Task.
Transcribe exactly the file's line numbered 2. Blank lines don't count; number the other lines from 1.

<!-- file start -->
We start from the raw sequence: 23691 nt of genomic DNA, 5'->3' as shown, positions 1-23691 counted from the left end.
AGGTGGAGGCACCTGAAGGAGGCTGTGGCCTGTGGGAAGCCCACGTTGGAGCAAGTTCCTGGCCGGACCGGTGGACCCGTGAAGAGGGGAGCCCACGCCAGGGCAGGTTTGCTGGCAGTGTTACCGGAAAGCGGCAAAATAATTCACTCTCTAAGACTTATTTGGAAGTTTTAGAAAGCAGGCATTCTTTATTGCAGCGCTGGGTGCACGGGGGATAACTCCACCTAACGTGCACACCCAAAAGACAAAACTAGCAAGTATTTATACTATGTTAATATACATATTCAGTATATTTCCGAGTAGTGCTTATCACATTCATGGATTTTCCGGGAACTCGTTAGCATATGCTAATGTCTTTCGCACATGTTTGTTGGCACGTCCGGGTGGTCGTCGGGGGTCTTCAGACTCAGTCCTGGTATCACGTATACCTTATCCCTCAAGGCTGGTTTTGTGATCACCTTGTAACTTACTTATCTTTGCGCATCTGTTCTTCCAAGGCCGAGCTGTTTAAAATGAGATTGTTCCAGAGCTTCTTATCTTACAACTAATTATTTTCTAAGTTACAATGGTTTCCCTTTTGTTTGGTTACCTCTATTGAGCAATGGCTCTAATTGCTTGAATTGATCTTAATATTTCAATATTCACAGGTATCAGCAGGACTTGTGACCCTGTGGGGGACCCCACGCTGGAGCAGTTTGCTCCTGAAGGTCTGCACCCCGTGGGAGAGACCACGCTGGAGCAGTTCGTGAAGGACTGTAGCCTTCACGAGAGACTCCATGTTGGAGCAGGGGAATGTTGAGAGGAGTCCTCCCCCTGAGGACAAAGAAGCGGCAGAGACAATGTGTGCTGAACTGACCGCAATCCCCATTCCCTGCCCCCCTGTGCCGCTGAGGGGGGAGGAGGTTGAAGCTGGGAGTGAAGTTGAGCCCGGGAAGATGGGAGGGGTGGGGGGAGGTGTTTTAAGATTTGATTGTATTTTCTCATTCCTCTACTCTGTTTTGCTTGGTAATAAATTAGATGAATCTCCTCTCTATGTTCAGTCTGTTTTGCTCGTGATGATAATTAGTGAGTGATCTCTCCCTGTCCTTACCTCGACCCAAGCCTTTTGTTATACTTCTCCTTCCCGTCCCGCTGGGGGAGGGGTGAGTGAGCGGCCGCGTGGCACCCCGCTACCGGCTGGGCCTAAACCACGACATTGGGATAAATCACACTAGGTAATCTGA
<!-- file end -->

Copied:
AGGTGGAGGCACCTGAAGGAGGCTGTGGCCTGTGGGAAGCCCACGTTGGAGCAAGTTCCTGGCCGGACCGGTGGACCCGTGAAGAGGGGAGCCCACGCCAGGGCAGGTTTGCTGGCAGTGTTACCGGAAAGCGGCAAAATAATTCACTCTCTAAGACTTATTTGGAAGTTTTAGAAAGCAGGCATTCTTTATTGCAGCGCTGGGTGCACGGGGGATAACTCCACCTAACGTGCACACCCAAAAGACAAAACTAGCAAGTATTTATACTATGTTAATATACATATTCAGTATATTTCCGAGTAGTGCTTATCACATTCATGGATTTTCCGGGAACTCGTTAGCATATGCTAATGTCTTTCGCACATGTTTGTTGGCACGTCCGGGTGGTCGTCGGGGGTCTTCAGACTCAGTCCTGGTATCACGTATACCTTATCCCTCAAGGCTGGTTTTGTGATCACCTTGTAACTTACTTATCTTTGCGCATCTGTTCTTCCAAGGCCGAGCTGTTTAAAATGAGATTGTTCCAGAGCTTCTTATCTTACAACTAATTATTTTCTAAGTTACAATGGTTTCCCTTTTGTTTGGTTACCTCTATTGAGCAATGGCTCTAATTGCTTGAATTGATCTTAATATTTCAATATTCACAGGTATCAGCAGGACTTGTGACCCTGTGGGGGACCCCACGCTGGAGCAGTTTGCTCCTGAAGGTCTGCACCCCGTGGGAGAGACCACGCTGGAGCAGTTCGTGAAGGACTGTAGCCTTCACGAGAGACTCCATGTTGGAGCAGGGGAATGTTGAGAGGAGTCCTCCCCCTGAGGACAAAGAAGCGGCAGAGACAATGTGTGCTGAACTGACCGCAATCCCCATTCCCTGCCCCCCTGTGCCGCTGAGGGGGGAGGAGGTTGAAGCTGGGAGTGAAGTTGAGCCCGGGAAGATGGGAGGGGTGGGGGGAGGTGTTTTAAGATTTGATTGTATTTTCTCATTCCTCTACTCTGTTTTGCTTGGTAATAAATTAGATGAATCTCCTCTCTATGTTCAGTCTGTTTTGCTCGTGATGATAATTAGTGAGTGATCTCTCCCTGTCCTTACCTCGACCCAAGCCTTTTGTTATACTTCTCCTTCCCGTCCCGCTGGGGGAGGGGTGAGTGAGCGGCCGCGTGGCACCCCGCTACCGGCTGGGCCTAAACCACGACATTGGGATAAATCACACTAGGTAATCTGA